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Oral Orthotic for Sleep apnea; Has anyone tried this?
Topic Started: Dec 15 2005, 03:51 PM (1,234 Views)
Oh So Tired
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I was just diagnosed with severe obstructive sleep apnea. When I did the CPAP tritation, I got very little sleep and felt horribly claustrophobic. My doctor suggested that I try an oral device designed to help sleep apnea. It is supposed to move the lower jaw and tongue forward so the back of the throat is open and breathing is not obstructed. I can't find alot of information other than sales or patent information. Has anyone tried this device?

Also, I'm supposed to see an dentist/oral surgeon who specializes in this device. It seems he is the only one in town who can do this, and he's not in my insurance plan, so this is causing me alot of problems.

I would be grateful for any information or suggestions.

Thanks,
Oh So Tired
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henry
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Ohsotired, what pressure setting are you supposed to be at?
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OhSoTired
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I actually don't know. I was never given the results (numbers), I was just told that I have severe sleep apnea. I understand where the numbers are important for a CPAP, but do the numbers make a difference for an oral device? My doctor suggested that I go with the dental appliance because the CPAP freaked me out during the test. At this point, the appliance is probably moot because I can't get the insurance o.k. to use the dentist, and I'm tired of fighting with them, so I'm going to try a CPAP first.

Thanks...Oh So Tired.
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henry
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OhSoTired
Dec 21 2005, 08:33 AM
I actually don't know. I was never given the results (numbers), I was just told that I have severe sleep apnea. I understand where the numbers are important for a CPAP, but do the numbers make a difference for an oral device? My doctor suggested that I go with the dental appliance because the CPAP freaked me out during the test. At this point, the appliance is probably moot because I can't get the insurance o.k. to use the dentist, and I'm tired of fighting with them, so I'm going to try a CPAP first.

Thanks...Oh So Tired.

I'm wondering your pressure setting, because sometimes, if your pressure setting is not high enough, you get a feeling of suffocation when using CPAP (you can't seem to get enough air).

I know that when I went through a titration, they started me out at the lower levels (8 or 9) and I felt that way.

Also, what might help is if you get a CPAP with a "ramp up" option, that slowly raises your pressure to the prescribed level over a 15 minute period, to help you adjust.
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nosbig17
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We don't have Hilary Care (that's where you are locked into a healthcare plan and are made a criminal if you go outside of it and pay for other healthcare) yet. Are you in charge of your health or have you given that responsibility to someone else? In any case something should be done, the question is what?

We are talking about YOUR well being. If you have severe OSA your heart, brain, liver etc.,etc. are being starved for oxygen when you sleep.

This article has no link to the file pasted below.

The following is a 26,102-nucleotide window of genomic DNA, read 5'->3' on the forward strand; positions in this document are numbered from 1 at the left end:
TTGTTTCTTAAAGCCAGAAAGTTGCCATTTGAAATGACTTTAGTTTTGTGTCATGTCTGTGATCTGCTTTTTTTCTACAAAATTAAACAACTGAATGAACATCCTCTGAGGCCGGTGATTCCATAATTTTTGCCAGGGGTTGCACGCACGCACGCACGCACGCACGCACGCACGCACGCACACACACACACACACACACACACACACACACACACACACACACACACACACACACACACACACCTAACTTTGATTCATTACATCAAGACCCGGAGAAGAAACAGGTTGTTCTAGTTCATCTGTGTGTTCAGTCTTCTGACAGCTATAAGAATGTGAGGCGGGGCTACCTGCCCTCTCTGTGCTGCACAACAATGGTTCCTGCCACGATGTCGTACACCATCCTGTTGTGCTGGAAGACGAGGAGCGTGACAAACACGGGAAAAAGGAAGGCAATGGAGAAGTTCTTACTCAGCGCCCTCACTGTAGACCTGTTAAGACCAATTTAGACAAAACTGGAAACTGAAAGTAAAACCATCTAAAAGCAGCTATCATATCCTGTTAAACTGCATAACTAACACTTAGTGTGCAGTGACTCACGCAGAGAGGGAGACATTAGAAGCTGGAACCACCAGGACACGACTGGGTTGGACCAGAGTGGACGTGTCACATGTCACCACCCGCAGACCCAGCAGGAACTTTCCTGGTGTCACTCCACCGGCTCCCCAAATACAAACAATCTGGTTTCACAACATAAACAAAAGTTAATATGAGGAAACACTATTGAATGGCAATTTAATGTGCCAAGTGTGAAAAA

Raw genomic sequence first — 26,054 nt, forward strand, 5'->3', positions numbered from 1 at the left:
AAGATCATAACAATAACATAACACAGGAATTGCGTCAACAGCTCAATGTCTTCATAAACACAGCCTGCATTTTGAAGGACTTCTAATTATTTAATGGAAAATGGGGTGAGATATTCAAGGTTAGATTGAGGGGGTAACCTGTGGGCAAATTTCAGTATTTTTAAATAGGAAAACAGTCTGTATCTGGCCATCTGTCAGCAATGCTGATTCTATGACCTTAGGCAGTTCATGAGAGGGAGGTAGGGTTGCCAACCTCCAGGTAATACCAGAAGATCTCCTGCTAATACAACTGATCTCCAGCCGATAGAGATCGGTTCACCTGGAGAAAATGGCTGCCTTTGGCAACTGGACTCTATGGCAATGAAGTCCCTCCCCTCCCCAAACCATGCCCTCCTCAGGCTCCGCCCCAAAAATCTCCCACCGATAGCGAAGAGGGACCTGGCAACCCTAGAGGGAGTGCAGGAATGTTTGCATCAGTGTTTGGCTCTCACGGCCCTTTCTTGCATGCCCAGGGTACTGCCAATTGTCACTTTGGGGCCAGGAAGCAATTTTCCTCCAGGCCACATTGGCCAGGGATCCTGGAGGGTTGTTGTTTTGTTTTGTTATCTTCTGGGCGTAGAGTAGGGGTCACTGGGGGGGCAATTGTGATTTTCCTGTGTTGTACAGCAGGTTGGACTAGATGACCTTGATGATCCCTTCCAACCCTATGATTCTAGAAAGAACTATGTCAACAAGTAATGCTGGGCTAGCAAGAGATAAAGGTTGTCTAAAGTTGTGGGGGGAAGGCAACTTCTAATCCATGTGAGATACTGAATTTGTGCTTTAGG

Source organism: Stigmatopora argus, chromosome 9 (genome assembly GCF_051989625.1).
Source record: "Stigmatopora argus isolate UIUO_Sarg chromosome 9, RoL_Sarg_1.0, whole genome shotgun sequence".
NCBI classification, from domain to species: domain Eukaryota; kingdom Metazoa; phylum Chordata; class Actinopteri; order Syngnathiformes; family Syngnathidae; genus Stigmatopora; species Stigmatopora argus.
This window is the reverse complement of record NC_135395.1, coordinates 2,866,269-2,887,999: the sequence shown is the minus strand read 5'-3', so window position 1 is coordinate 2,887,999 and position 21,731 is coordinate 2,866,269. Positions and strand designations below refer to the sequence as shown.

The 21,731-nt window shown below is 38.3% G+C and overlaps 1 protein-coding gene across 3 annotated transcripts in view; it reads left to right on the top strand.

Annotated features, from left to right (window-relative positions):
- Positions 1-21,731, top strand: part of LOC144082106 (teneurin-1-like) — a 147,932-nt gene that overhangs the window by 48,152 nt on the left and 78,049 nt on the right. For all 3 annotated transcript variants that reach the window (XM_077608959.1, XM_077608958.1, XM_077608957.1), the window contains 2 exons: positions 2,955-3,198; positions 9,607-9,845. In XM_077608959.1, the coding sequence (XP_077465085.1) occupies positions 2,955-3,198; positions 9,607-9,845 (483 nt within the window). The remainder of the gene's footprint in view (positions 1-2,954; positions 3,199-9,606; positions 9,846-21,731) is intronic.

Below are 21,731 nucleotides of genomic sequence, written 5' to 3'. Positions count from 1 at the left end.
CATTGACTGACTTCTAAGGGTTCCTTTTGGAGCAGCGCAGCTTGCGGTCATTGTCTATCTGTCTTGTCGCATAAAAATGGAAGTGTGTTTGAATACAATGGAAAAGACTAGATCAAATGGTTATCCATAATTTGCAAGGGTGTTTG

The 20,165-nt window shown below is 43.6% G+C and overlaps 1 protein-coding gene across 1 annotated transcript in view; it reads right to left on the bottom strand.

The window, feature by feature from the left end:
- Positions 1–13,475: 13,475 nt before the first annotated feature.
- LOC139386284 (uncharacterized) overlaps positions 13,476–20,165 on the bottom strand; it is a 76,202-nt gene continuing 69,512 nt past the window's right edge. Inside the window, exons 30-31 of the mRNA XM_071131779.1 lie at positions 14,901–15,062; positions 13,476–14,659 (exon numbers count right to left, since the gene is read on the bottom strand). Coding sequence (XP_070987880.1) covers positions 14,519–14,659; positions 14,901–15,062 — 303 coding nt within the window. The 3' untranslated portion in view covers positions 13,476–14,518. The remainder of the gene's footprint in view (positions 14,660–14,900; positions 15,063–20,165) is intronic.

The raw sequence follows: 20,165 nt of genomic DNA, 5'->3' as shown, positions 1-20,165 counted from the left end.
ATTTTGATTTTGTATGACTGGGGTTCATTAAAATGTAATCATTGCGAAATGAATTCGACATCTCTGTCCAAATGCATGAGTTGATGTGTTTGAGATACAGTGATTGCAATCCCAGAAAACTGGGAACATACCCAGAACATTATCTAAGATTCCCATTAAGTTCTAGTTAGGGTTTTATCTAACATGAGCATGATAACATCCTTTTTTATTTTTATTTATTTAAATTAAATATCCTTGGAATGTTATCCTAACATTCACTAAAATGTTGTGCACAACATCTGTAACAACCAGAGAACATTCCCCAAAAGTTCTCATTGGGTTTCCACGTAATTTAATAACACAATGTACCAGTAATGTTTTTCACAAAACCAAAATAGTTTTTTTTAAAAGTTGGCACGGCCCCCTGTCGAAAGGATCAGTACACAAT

What is the success rate for this oral device?
What does it cost?
How much is your well being worth?


Ten years ago I went to one ENT who wanted to operate on my throat the next day after I was diagnosed. Went another Dr. who told me that there were three different procedures that she could do, none of which had greater than a 36% success rate. She said that the success rete for cpap was between 94% and 98%.

Since you have elected to TRY the cpap:
(Might be better if you were determined to make the cpap work for you, rather than only try.)

Hopefully you can be fitted with a mask that is reasonably comfortible.

You can expect to have leaks waking you up until you get the adjustments right and find a suitable sleeping position. I never used a pillow before cpap, now I use a buckwheat husk pillow and sleep on my side most of the time.

Who ever gets you started will probably try to start you out using the ramp (start with low pressure and gradually increase) feature. That is when I get claustrophobic, so I never use the ramp feature.

Another issue will be the use of a humidifier, heated or unheated, and rainout escecially if you sleep in a cold room.


Good luck with your theropy.

Don't evey think about sleeping without your cpap.

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Guest
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Thank you so much for your answers. It give me some info to work with.

"Nosbig17 asked: What is the success rate for this oral device? What does it cost? How much is your well being worth?"

I know the cost is about $ 3,000.00 out of pocket. I don't know know anything about the success rate because I can't find anyone who has ever used the oral device. Yes, I think my health is worth it, but I don't have the money to cover this myself, especially not this time of year. I need something now. At this point I'm determined to make anything work, because I'm miserable, and my husband is always worried sick about me. I have headaches every day, sometimes so bad that they are more like migraines.

"Nosbig17 said: "Another issue will be the use of a humidifier, heated or unheated, and rainout especially if you sleep in a cold room."